The group's manager, Alan Cheetham, began scouting a replacement in one Tony Hicks (born December 16, 1945), who was making a name for himself locally as an ax-man with a band called Ricky Shaw and the Dolphins. The Dolphins' drummer was Bobby Elliott (born December 8, 1941), who would later become the final link in The Hollies' success. At that time, however, Elliott was more concerned with losing a talented band mate to a rival group.

"I remember this guy used to turn up at every gig," he recalled in February 1996, of Cheetham's efforts, "and we knew he was trying to get Tony away from us!"

Tony Hicks was, even then, a guitarist's guitarist, one of the most skilled players in a field filled with many would-be stars but relatively few genuine, viable talents. His own entry into music came by way of skiffle music, which he loved. He was drawn to the guitar early on, and his first instrument, an acoustic model, came to him by the kindness of an aunt who purchased it for him. Early on, he knew what he wanted to do with music and what he wanted to play. This, in turn, only heightened his fixation on American rock 'n' rollers, because they had better players and better guitars than almost anything available in England at the time.

Hicks was born too late to have seen Buddy Holly play in England, but he is old enough to remember the ads for Holly's shows. Holly and other American guitarists, most notably Rick Nelson's lead player, James Burton, fascinated him. "I remember hearing 'Hello Mary Lou,'" he recalled in an interview early in 1996, "and wondering who was playing that wonderful guitar."

In those days, he recalled, this was not a lonely fixation. "Concerts would sell out just because of the guitars that these bands were playing," he remembered. "We would travel to the shows just to get a look at the guitars."

Hicks's first group was a skiffle band named, appropriately enough, Les Skifflelets, which, he recalled, was a bunch of guitars, all playing rhythm, one board and one bass. As with most skiffle bands, the members generally drifted off gradually into other activities as they discovered the limits of their abilities or, as in Hicks's case, they remained in music and began expanding those limits. His own early guitar idols included Big Jim Sullivan, James Burton and Chet Atkins, but not--perhaps not surprisingly, in view of these preferences--Chuck Berry. "I was more into Eddie Cochran," he recalled, of rock 'n' roll's first wave.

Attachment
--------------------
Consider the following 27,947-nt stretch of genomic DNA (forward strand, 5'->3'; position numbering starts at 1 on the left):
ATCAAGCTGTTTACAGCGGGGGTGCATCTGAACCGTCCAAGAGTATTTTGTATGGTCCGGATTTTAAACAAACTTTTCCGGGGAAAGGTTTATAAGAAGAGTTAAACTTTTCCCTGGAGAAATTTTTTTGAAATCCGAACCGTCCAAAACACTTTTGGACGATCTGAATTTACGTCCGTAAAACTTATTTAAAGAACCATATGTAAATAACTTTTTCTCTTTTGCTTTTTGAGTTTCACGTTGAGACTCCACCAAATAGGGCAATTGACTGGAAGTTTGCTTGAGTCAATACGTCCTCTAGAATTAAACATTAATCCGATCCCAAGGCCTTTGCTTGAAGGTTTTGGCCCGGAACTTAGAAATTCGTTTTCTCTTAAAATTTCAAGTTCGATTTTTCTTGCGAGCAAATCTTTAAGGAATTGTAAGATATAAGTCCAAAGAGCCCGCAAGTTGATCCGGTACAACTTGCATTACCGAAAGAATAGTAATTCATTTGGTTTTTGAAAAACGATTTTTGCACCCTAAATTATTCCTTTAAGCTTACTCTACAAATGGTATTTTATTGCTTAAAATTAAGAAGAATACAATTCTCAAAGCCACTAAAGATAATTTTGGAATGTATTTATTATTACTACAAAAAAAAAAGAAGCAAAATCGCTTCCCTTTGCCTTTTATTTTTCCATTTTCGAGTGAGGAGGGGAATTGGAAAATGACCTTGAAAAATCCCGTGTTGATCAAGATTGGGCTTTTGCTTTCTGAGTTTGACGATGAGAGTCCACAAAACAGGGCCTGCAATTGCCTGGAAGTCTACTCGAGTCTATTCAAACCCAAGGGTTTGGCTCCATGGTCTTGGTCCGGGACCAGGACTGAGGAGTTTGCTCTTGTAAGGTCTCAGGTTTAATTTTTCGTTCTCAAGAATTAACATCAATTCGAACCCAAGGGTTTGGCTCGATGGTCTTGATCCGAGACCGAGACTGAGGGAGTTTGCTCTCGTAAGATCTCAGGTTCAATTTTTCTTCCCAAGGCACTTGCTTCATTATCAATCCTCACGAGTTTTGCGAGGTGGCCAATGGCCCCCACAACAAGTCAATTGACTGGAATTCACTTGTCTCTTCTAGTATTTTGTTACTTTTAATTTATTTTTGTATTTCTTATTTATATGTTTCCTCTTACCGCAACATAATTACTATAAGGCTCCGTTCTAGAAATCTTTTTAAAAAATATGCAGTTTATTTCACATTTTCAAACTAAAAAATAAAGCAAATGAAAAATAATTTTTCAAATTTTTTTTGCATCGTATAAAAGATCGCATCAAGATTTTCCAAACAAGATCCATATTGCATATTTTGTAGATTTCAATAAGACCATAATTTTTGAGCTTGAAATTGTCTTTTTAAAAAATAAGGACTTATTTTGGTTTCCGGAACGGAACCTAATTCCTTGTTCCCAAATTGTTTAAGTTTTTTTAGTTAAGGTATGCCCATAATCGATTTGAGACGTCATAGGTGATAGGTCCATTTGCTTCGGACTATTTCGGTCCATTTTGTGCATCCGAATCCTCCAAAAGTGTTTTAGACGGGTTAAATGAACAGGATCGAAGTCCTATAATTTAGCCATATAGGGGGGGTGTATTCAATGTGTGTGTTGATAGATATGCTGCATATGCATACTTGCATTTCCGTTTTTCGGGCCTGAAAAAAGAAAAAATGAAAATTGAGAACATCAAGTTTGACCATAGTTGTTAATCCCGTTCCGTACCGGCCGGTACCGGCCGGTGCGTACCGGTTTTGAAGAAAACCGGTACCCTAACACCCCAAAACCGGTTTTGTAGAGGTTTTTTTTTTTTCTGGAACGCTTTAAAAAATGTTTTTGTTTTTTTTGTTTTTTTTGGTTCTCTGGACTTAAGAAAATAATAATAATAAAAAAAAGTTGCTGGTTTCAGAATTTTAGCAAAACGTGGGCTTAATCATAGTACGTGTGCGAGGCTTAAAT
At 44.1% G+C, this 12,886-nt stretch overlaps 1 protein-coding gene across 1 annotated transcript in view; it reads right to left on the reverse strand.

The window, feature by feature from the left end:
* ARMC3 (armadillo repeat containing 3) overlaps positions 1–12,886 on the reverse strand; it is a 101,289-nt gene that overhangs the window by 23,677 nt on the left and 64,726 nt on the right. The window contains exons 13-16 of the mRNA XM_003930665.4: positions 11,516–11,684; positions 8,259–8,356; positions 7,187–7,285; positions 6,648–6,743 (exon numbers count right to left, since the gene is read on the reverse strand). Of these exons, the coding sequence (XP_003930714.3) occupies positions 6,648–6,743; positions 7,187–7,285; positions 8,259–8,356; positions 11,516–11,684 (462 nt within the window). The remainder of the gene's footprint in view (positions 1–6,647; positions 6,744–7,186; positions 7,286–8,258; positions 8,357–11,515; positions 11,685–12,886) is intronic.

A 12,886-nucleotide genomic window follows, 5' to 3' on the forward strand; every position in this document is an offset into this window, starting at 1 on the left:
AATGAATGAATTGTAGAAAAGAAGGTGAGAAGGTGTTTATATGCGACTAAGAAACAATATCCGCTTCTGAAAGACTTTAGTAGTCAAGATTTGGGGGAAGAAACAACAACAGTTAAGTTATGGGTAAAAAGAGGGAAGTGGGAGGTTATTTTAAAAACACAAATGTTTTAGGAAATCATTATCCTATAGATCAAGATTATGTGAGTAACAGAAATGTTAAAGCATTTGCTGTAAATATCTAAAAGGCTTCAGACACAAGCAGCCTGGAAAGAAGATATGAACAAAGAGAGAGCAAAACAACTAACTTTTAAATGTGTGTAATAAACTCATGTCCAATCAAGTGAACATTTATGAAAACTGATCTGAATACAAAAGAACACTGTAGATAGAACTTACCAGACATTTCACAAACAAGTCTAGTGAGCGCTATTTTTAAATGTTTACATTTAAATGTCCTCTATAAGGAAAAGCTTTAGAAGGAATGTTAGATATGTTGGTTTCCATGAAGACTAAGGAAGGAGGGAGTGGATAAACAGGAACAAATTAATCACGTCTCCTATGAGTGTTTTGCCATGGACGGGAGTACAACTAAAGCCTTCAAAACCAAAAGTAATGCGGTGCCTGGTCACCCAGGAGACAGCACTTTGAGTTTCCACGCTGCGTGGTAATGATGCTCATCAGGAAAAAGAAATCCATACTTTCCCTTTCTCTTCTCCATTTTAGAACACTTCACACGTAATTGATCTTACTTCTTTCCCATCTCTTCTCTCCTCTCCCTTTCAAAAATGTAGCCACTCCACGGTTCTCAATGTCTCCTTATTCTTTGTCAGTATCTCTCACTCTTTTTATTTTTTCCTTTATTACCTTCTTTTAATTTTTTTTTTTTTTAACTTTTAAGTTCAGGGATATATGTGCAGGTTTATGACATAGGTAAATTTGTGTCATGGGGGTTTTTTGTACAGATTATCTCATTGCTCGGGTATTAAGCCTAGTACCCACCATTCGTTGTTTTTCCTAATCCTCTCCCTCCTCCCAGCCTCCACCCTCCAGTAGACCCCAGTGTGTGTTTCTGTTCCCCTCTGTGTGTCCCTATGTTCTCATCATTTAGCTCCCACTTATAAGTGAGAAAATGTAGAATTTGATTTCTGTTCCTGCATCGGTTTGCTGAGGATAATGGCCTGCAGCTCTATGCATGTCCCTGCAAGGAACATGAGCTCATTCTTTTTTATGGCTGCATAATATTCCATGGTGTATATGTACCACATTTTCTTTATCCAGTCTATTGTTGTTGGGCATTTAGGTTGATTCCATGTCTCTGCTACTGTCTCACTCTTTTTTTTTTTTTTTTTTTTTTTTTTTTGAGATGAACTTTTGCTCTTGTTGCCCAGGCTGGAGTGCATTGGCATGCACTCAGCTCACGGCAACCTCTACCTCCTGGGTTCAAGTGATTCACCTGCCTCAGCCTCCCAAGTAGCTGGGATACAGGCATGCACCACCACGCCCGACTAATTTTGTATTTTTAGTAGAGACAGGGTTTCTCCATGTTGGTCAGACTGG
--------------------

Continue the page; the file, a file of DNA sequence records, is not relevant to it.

Eventually, Hicks's musical sensibilities took him in a very specific direction, through his experience of the legendary English band Johnny Kidd and the Pirates. "I was 14 or 15 when I saw them, playing ballrooms," he remembered of the group, who were responsible for writing and having the first hit with "Shakin' All Over," generally acknowledged as the first piece of genuinely top-grade rock 'n' roll to come out of England. "There was Johnny Kidd, and this three-piece band, and they were just incredible to hear, they played so loud and clean. That was the sound that I wanted on stage--just one guitar, one bass, and drums, with no rhythm guitar in the way."

Ricky Shaw and the Dolphins was a popular local act, and despite Cheetham's entreaties to consider joining The Hollies, Hicks wasn't about to give up a spot in his group to join and band barely 60 days old. At the time, Hicks remembered in an early 1970s interview, the band scene in the north was one of healthy competition, but not necessarily the frenzied rivalries portrayed in the press. "I think it was just good press news to make the north--Liverpool, Manchester and whatever--out to be that. Fierce? I don't know.

"There was competition, inasmuch as there were groups equally as good as each other. There was no jealousy. I must admit that the Liverpool groups come more to mind. As far as Liverpool goes, top of the tree was the Beatles, and then you move down with Gerry and the Pacemakers, Billy J. Kramer and then names that didn't particularly make it, the Remo Four and the Big Three. They stick out in my mind more than Manchester.

"We'd play at the Cavern and just wander out and see the Big Three play, which was just incredible. It was something very new, very exciting. Old amplifiers, no sophisticated stuff. I remember the guitarist with the Big Three [Brian Griffiths] used to go onstage with four strings. He'd go out and play with four strings. They were just rough and ready Liverpool geezers, there for a few pints. And he'd think 'four strings? Fair enough. Better than three, but I'd prefer five or six.'"

Hicks decided to check The Hollies out, and went to one of their shows. He liked what he heard, and was given more to think about when he learned from Graham Nash of Ron Richards's offer of an EMI audition.

Hicks decided to play a rehearsal with the group, and their run-through of a handful of songs satisfied everyone, and he was in the band. The EMI audition took place on April 4, 1963 at EMI's Abbey Road Studio No. 2, which led to three finished songs, a cover of the Coasters' "(Ain't That) Just Like Me," and two originals by Allan Clarke and Graham Nash, "Hey What's Wrong With Me," and "Whole World Over."  "(Ain't That) Just Like Me," completed in 10 takes, became the band's debut single, released at the beginning of May 1963 backed with "Hey What's Wrong With Me."